In these shaky times, many investors and asset-management shops dabbling in the securitization markets have tightened up on credit, targeting higher quality, top-tier, often none-too-exciting assets.

Still, there are pockets of high-quality value to be found if you know where to look, according to Thomas Sontag, portfolio manager in charge of ABS and MBS at Milwaukee-based Strong Capital Management. For example, Strong, which is currently shopping in cautious mode, has found juice in secondary CDO paper, a market in the initial stages of development.

"And I'm not talking about the triple-A's on deals that are blowing up," Sontag said. "Even for the highest rated classes [of CDOs], it appears to me that you can buy much cheaper paper in the secondary market than you can in the primary market, even in deals that are performing average for that vintage."

However, in the ABS/MBS arena, Strong usually treads in tested waters, such as fixed-rate MBS, CMBS floaters and shorter duration, commodity ABS. The firm, which has been actively investing in securitized products since 1990, manages about $4 billion in ABS and MBS, which includes approximately $250 million in CDOs, Sontag said.

Mutual fund family

Strong Capital, established in 1974, is a money manager with products ranging from mutual funds to private and preferred client investment programs. Additionally, out of its high yield group, Strong issues CDOs. The firm currently holds approximately $42 billion in assets under management, about 50% of which are in fixed-income securities, the other half in equities. According to the company, it's ranked as the 35th largest mutual fund family, in terms of assets under management, out of more than 660 mutual fund firms.

Sontag has been with Strong since 1998, and prior to that was a managing director in fixed-income mortgage sales at Bear Stearns, where he had been for 13 years.

The CDOs and ABS that Sontag buys are generally placed in the firm's Advantage Fund, which is the cash management, 0.5-year to one-year duration assets, and a short-term bond fund, which targets two-year duration assets.

"For those two funds we use a fair amount of asset-backed securities and floating-rate commercial mortgage-backed securities, because of the short duration nature of those assets," Sontag said.

As for CDOs, Strong typically buys floating-rate paper, in the top-tier of the capital structure, either double-A or triple-A-rated. Further, the firm has primarily been an investor in the straight high-yield CDOs with no emerging market exposure, although Strong has bought into a limited number of multi-asset, ABS/MBS-backed deals.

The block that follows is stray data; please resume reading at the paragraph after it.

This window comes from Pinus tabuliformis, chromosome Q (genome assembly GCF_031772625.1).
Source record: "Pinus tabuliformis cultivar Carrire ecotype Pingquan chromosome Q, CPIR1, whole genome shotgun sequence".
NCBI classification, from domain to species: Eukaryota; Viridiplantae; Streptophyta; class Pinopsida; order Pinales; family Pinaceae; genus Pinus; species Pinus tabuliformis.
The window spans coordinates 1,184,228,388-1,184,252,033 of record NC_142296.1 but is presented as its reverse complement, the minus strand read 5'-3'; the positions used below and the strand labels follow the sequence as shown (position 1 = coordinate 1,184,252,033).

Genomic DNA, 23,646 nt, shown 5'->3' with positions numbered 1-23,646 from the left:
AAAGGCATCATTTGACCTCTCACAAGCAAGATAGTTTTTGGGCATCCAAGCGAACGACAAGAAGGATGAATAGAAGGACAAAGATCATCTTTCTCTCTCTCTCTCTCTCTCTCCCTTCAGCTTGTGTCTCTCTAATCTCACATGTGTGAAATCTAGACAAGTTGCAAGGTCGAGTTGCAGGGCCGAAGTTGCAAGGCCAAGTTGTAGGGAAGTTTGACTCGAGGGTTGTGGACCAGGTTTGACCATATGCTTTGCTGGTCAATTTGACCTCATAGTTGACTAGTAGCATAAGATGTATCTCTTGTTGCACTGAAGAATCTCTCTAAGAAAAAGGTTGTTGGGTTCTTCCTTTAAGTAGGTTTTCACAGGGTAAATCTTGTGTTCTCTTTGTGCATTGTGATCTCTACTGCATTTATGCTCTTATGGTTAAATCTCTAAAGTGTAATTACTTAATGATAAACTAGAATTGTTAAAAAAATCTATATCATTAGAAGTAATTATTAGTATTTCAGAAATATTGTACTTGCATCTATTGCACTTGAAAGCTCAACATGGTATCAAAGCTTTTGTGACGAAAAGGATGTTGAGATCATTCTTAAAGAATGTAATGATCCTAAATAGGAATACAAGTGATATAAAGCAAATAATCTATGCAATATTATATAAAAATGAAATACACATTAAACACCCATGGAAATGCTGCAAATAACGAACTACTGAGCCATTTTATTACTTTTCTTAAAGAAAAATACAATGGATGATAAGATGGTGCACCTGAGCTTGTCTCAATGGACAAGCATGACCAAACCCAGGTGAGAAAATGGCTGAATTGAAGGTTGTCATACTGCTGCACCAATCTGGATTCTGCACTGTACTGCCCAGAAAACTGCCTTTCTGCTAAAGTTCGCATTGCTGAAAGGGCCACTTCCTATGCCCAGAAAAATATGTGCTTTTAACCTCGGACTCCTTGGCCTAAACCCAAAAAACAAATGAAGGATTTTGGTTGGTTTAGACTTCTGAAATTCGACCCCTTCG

"In CDOs, we don't do a whole lot that's real interesting," Sontag said. "Fortunately, given what's going on out there, we've stayed away from a lot of the lower rated classes."

In CMBS however, Sontag is willing to buy down the credit spectrum, all the way to the triple-B level, though mostly in the single-A area.

"The [CMBS] market in general has seen more upgrades than downgrades," he said.

ABS consumer exposure

In the past, Strong has bought everything from autos and credit card floaters to rate-reduction bonds and tax-lien securitizations. Lately though, the firm has tended away from one-off, untested transactions, such as the recent tobacco litigation-backed bonds.

That's because the firm is skeptical about the economy and consumer credit, particularly subprime. For that reason, Strong is tending to stay in the higher quality, higher rated assets for the near term.

"I would think our overall theme right now is that we're up in quality, higher than where we typically would be," Sontag said. "When we think the economy's coming back, and that the consumer is on strong footing ... we would look down the credit spectrum, in home-equity loan deals, credit card deals, auto deals, really in any of the classes. There's a fair amount of correlation in those classes. Because if you think about it, the end credit for all these asset-types is the American consumer."

As for mortgage-backeds, Strong is currently positive on passthroughs, although that's not always the case. Typically, the firm will buy mortgage product with better-than-average prepayment protection, like straight conduit, ten-year triple-A CMBS or Fannie Mae delegated underwriting and servicing (DUS) paper.

"These securities have prepayment protection built into the deals, whether it be yield maintenance, or strict lockout on prepayment of loans," Sontag said.

On top of that, Strong spends a fair amount of time analyzing individual pools. For example, the firm is currently looking at the super-seasoned premium part of the market, such as residential mortgage loans at 9% coupon, that have been outstanding since the mid-80s, where it's pretty clear the borrowers are not likely to refinance.

"Typically, we underweight straight passthroughs, which are the most sensitive to refinancing opportunities," Sontag said. "Lately, however, we have increased our exposure to straight passthroughs, particularly 15-years. We think they're good value, with the curve as steep as it is. We think there's going to be good demand by financial institutions."

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